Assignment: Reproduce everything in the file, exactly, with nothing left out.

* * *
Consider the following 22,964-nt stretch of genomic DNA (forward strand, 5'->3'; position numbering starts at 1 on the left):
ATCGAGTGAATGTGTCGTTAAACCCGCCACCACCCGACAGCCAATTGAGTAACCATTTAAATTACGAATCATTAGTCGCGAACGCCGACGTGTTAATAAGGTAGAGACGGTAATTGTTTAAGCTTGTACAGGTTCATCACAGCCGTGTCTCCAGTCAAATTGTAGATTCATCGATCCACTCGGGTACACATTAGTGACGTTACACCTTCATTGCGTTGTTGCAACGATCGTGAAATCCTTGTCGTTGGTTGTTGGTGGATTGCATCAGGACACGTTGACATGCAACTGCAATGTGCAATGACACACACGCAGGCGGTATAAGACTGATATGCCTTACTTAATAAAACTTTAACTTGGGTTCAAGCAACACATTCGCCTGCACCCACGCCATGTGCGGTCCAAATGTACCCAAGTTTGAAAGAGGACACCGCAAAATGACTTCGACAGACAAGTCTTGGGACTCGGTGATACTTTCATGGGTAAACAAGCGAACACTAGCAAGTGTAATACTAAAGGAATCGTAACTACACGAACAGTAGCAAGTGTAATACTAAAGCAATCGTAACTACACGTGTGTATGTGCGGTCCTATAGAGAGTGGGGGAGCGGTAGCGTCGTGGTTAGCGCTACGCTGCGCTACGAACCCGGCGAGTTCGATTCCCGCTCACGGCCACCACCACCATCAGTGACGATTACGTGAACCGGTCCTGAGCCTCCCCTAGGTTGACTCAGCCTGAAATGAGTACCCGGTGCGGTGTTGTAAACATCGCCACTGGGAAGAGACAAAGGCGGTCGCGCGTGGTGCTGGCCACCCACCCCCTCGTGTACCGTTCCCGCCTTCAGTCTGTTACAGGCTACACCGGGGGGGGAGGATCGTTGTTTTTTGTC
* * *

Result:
Consider the following 22,964-nt stretch of genomic DNA (forward strand, 5'->3'; position numbering starts at 1 on the left):
ATCGAGTGAATGTGTCGTTAAACCCGCCACCACCCGACAGCCAATTGAGTAACCATTTAAATTACGAATCATTAGTCGCGAACGCCGACGTGTTAATAAGGTAGAGACGGTAATTGTTTAAGCTTGTACAGGTTCATCACAGCCGTGTCTCCAGTCAAATTGTAGATTCATCGATCCACTCGGGTACACATTAGTGACGTTACACCTTCATTGCGTTGTTGCAACGATCGTGAAATCCTTGTCGTTGGTTGTTGGTGGATTGCATCAGGACACGTTGACATGCAACTGCAATGTGCAATGACACACACGCAGGCGGTATAAGACTGATATGCCTTACTTAATAAAACTTTAACTTGGGTTCAAGCAACACATTCGCCTGCACCCACGCCATGTGCGGTCCAAATGTACCCAAGTTTGAAAGAGGACACCGCAAAATGACTTCGACAGACAAGTCTTGGGACTCGGTGATACTTTCATGGGTAAACAAGCGAACACTAGCAAGTGTAATACTAAAGGAATCGTAACTACACGAACAGTAGCAAGTGTAATACTAAAGCAATCGTAACTACACGTGTGTATGTGCGGTCCTATAGAGAGTGGGGGAGCGGTAGCGTCGTGGTTAGCGCTACGCTGCGCTACGAACCCGGCGAGTTCGATTCCCGCTCACGGCCACCACCACCATCAGTGACGATTACGTGAACCGGTCCTGAGCCTCCCCTAGGTTGACTCAGCCTGAAATGAGTACCCGGTGCGGTGTTGTAAACATCGCCACTGGGAAGAGACAAAGGCGGTCGCGCGTGGTGCTGGCCACCCACCCCCTCGTGTACCGTTCCCGCCTTCAGTCTGTTACAGGCTACACCGGGGGGGGAGGATCGTTGTTTTTTGTC